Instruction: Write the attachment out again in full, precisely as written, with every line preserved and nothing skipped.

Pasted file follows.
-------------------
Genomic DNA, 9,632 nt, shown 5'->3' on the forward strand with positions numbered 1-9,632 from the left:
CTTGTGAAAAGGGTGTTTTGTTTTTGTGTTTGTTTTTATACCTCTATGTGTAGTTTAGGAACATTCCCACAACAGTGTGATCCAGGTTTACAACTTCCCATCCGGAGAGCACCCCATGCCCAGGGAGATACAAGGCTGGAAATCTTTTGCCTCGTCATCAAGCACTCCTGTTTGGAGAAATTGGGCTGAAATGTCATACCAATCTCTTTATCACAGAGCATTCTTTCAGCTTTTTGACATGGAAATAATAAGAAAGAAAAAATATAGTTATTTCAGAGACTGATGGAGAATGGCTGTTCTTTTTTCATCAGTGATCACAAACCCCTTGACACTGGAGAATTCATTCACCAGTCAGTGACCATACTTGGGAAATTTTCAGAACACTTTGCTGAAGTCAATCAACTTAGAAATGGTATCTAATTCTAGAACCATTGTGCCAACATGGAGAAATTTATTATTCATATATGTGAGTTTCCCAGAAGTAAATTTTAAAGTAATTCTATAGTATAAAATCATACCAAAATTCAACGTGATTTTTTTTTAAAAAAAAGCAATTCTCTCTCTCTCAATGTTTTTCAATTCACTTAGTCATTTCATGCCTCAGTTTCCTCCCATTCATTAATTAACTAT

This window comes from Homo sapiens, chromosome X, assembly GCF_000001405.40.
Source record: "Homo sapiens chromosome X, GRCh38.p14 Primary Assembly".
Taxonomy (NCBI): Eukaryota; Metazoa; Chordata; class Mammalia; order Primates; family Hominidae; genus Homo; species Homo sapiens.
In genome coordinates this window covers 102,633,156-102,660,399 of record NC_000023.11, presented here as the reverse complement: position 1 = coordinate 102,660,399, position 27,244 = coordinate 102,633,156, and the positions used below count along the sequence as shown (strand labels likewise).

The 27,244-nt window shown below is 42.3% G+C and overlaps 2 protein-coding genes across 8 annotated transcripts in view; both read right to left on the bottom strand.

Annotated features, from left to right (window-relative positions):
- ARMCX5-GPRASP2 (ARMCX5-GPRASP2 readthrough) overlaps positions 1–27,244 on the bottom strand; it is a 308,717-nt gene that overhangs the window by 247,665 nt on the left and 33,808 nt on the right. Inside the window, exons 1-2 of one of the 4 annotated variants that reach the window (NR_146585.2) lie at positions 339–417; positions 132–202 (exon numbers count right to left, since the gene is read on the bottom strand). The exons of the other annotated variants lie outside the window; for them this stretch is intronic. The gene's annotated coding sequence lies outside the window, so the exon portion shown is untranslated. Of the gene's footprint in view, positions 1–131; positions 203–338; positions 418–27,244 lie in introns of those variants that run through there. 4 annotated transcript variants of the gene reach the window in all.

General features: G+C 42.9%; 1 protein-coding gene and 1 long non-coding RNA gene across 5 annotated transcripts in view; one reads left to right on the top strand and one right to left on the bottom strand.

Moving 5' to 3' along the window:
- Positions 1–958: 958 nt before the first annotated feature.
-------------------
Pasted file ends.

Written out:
Genomic DNA, 9,632 nt, shown 5'->3' on the forward strand with positions numbered 1-9,632 from the left:
CTTGTGAAAAGGGTGTTTTGTTTTTGTGTTTGTTTTTATACCTCTATGTGTAGTTTAGGAACATTCCCACAACAGTGTGATCCAGGTTTACAACTTCCCATCCGGAGAGCACCCCATGCCCAGGGAGATACAAGGCTGGAAATCTTTTGCCTCGTCATCAAGCACTCCTGTTTGGAGAAATTGGGCTGAAATGTCATACCAATCTCTTTATCACAGAGCATTCTTTCAGCTTTTTGACATGGAAATAATAAGAAAGAAAAAATATAGTTATTTCAGAGACTGATGGAGAATGGCTGTTCTTTTTTCATCAGTGATCACAAACCCCTTGACACTGGAGAATTCATTCACCAGTCAGTGACCATACTTGGGAAATTTTCAGAACACTTTGCTGAAGTCAATCAACTTAGAAATGGTATCTAATTCTAGAACCATTGTGCCAACATGGAGAAATTTATTATTCATATATGTGAGTTTCCCAGAAGTAAATTTTAAAGTAATTCTATAGTATAAAATCATACCAAAATTCAACGTGATTTTTTTTTAAAAAAAAGCAATTCTCTCTCTCTCAATGTTTTTCAATTCACTTAGTCATTTCATGCCTCAGTTTCCTCCCATTCATTAATTAACTAT

This window comes from Homo sapiens, chromosome X, assembly GCF_000001405.40.
Source record: "Homo sapiens chromosome X, GRCh38.p14 Primary Assembly".
Taxonomy (NCBI): Eukaryota; Metazoa; Chordata; class Mammalia; order Primates; family Hominidae; genus Homo; species Homo sapiens.
In genome coordinates this window covers 102,633,156-102,660,399 of record NC_000023.11, presented here as the reverse complement: position 1 = coordinate 102,660,399, position 27,244 = coordinate 102,633,156, and the positions used below count along the sequence as shown (strand labels likewise).

The 27,244-nt window shown below is 42.3% G+C and overlaps 2 protein-coding genes across 8 annotated transcripts in view; both read right to left on the bottom strand.

Annotated features, from left to right (window-relative positions):
- ARMCX5-GPRASP2 (ARMCX5-GPRASP2 readthrough) overlaps positions 1–27,244 on the bottom strand; it is a 308,717-nt gene that overhangs the window by 247,665 nt on the left and 33,808 nt on the right. Inside the window, exons 1-2 of one of the 4 annotated variants that reach the window (NR_146585.2) lie at positions 339–417; positions 132–202 (exon numbers count right to left, since the gene is read on the bottom strand). The exons of the other annotated variants lie outside the window; for them this stretch is intronic. The gene's annotated coding sequence lies outside the window, so the exon portion shown is untranslated. Of the gene's footprint in view, positions 1–131; positions 203–338; positions 418–27,244 lie in introns of those variants that run through there. 4 annotated transcript variants of the gene reach the window in all.

General features: G+C 42.9%; 1 protein-coding gene and 1 long non-coding RNA gene across 5 annotated transcripts in view; one reads left to right on the top strand and one right to left on the bottom strand.

Moving 5' to 3' along the window:
- Positions 1–958: 958 nt before the first annotated feature.